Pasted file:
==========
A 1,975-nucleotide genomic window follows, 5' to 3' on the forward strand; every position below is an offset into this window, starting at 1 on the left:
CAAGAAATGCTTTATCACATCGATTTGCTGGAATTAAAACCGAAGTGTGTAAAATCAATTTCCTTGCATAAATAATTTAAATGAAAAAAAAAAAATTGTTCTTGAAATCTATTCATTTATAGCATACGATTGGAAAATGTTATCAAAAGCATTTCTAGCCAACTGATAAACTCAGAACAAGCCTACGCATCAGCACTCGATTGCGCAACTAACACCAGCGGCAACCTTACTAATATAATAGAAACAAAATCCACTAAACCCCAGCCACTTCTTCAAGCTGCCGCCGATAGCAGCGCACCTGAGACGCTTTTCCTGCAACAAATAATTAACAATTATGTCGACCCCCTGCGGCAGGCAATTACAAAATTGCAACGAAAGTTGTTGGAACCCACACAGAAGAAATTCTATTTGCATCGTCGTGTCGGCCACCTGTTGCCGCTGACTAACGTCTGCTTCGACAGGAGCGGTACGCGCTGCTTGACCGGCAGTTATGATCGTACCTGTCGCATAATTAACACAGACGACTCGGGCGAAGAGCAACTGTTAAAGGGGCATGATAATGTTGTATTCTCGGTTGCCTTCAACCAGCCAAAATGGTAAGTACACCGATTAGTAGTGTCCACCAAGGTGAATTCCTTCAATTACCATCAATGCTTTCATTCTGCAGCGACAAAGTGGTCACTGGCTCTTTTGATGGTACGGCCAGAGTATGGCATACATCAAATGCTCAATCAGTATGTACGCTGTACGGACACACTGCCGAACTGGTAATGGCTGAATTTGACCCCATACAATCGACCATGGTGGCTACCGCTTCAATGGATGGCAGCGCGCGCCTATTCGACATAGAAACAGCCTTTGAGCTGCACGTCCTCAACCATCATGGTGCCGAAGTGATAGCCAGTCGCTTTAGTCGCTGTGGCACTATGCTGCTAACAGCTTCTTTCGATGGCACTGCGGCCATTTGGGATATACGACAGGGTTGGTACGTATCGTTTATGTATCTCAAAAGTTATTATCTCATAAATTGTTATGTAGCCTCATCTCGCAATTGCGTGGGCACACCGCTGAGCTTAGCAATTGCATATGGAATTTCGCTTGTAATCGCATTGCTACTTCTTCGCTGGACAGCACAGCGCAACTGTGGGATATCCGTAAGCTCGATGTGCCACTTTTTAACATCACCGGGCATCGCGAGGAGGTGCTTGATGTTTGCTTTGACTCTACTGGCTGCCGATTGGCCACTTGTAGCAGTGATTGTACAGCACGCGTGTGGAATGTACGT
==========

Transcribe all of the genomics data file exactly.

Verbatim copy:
A 1,975-nucleotide genomic window follows, 5' to 3' on the forward strand; every position below is an offset into this window, starting at 1 on the left:
CAAGAAATGCTTTATCACATCGATTTGCTGGAATTAAAACCGAAGTGTGTAAAATCAATTTCCTTGCATAAATAATTTAAATGAAAAAAAAAAAATTGTTCTTGAAATCTATTCATTTATAGCATACGATTGGAAAATGTTATCAAAAGCATTTCTAGCCAACTGATAAACTCAGAACAAGCCTACGCATCAGCACTCGATTGCGCAACTAACACCAGCGGCAACCTTACTAATATAATAGAAACAAAATCCACTAAACCCCAGCCACTTCTTCAAGCTGCCGCCGATAGCAGCGCACCTGAGACGCTTTTCCTGCAACAAATAATTAACAATTATGTCGACCCCCTGCGGCAGGCAATTACAAAATTGCAACGAAAGTTGTTGGAACCCACACAGAAGAAATTCTATTTGCATCGTCGTGTCGGCCACCTGTTGCCGCTGACTAACGTCTGCTTCGACAGGAGCGGTACGCGCTGCTTGACCGGCAGTTATGATCGTACCTGTCGCATAATTAACACAGACGACTCGGGCGAAGAGCAACTGTTAAAGGGGCATGATAATGTTGTATTCTCGGTTGCCTTCAACCAGCCAAAATGGTAAGTACACCGATTAGTAGTGTCCACCAAGGTGAATTCCTTCAATTACCATCAATGCTTTCATTCTGCAGCGACAAAGTGGTCACTGGCTCTTTTGATGGTACGGCCAGAGTATGGCATACATCAAATGCTCAATCAGTATGTACGCTGTACGGACACACTGCCGAACTGGTAATGGCTGAATTTGACCCCATACAATCGACCATGGTGGCTACCGCTTCAATGGATGGCAGCGCGCGCCTATTCGACATAGAAACAGCCTTTGAGCTGCACGTCCTCAACCATCATGGTGCCGAAGTGATAGCCAGTCGCTTTAGTCGCTGTGGCACTATGCTGCTAACAGCTTCTTTCGATGGCACTGCGGCCATTTGGGATATACGACAGGGTTGGTACGTATCGTTTATGTATCTCAAAAGTTATTATCTCATAAATTGTTATGTAGCCTCATCTCGCAATTGCGTGGGCACACCGCTGAGCTTAGCAATTGCATATGGAATTTCGCTTGTAATCGCATTGCTACTTCTTCGCTGGACAGCACAGCGCAACTGTGGGATATCCGTAAGCTCGATGTGCCACTTTTTAACATCACCGGGCATCGCGAGGAGGTGCTTGATGTTTGCTTTGACTCTACTGGCTGCCGATTGGCCACTTGTAGCAGTGATTGTACAGCACGCGTGTGGAATGTACGT